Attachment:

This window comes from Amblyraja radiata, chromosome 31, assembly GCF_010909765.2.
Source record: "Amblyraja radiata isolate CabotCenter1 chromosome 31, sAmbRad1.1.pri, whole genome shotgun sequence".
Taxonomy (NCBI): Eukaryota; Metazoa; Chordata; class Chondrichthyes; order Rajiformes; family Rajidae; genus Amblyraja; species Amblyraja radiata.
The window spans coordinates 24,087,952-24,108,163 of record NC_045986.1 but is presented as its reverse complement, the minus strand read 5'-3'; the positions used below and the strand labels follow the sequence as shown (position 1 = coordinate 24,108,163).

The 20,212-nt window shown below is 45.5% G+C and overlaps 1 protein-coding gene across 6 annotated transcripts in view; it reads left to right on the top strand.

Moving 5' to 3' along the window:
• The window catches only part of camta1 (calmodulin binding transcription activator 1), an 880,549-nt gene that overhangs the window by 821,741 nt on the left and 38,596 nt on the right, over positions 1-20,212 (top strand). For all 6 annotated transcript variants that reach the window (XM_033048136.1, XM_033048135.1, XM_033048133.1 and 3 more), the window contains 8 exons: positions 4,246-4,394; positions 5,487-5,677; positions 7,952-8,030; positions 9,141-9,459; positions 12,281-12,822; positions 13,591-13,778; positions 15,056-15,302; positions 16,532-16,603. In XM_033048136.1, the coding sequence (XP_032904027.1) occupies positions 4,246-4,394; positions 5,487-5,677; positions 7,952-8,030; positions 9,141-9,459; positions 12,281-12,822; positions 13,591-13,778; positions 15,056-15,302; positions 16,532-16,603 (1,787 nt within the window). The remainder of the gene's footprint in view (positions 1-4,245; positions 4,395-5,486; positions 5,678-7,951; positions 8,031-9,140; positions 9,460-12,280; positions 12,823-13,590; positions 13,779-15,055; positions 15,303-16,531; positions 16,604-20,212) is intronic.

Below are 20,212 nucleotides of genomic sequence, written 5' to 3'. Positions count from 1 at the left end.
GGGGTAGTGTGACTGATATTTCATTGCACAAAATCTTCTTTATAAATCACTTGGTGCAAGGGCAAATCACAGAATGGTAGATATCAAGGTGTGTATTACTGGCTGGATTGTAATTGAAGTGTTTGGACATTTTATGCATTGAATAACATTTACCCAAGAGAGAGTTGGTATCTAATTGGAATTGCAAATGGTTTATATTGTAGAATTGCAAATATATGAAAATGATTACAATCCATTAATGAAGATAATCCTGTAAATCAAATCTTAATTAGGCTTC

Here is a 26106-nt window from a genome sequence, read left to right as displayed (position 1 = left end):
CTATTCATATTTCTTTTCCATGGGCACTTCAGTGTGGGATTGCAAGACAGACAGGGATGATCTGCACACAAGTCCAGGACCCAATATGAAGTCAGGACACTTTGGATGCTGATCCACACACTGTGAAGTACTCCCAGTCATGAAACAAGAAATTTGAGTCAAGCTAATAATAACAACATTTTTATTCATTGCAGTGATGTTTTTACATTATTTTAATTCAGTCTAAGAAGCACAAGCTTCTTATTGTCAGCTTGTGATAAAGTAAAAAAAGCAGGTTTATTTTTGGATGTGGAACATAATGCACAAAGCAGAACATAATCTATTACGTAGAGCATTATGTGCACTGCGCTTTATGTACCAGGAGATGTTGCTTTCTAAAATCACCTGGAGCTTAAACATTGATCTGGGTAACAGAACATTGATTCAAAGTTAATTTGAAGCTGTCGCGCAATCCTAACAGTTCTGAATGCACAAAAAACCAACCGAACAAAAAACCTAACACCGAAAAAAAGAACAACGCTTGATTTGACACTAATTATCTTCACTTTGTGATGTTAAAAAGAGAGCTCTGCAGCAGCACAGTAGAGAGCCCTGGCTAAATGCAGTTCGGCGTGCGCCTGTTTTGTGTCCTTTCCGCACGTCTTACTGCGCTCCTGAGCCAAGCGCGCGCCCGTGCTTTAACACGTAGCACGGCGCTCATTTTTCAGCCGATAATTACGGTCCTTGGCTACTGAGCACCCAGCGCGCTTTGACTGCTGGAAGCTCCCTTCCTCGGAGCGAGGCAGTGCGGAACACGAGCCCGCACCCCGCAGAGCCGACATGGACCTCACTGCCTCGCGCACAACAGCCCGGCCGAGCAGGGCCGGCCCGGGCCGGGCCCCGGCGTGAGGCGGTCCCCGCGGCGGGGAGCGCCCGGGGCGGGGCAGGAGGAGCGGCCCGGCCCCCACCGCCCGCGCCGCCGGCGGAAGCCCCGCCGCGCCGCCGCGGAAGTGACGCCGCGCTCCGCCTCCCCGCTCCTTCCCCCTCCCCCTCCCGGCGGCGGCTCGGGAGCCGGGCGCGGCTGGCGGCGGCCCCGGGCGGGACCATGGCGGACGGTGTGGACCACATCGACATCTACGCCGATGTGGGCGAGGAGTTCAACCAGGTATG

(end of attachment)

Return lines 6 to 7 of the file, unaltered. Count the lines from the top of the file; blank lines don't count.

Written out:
Moving 5' to 3' along the window:
• The window catches only part of camta1 (calmodulin binding transcription activator 1), an 880,549-nt gene that overhangs the window by 821,741 nt on the left and 38,596 nt on the right, over positions 1-20,212 (top strand). For all 6 annotated transcript variants that reach the window (XM_033048136.1, XM_033048135.1, XM_033048133.1 and 3 more), the window contains 8 exons: positions 4,246-4,394; positions 5,487-5,677; positions 7,952-8,030; positions 9,141-9,459; positions 12,281-12,822; positions 13,591-13,778; positions 15,056-15,302; positions 16,532-16,603. In XM_033048136.1, the coding sequence (XP_032904027.1) occupies positions 4,246-4,394; positions 5,487-5,677; positions 7,952-8,030; positions 9,141-9,459; positions 12,281-12,822; positions 13,591-13,778; positions 15,056-15,302; positions 16,532-16,603 (1,787 nt within the window). The remainder of the gene's footprint in view (positions 1-4,245; positions 4,395-5,486; positions 5,678-7,951; positions 8,031-9,140; positions 9,460-12,280; positions 12,823-13,590; positions 13,779-15,055; positions 15,303-16,531; positions 16,604-20,212) is intronic.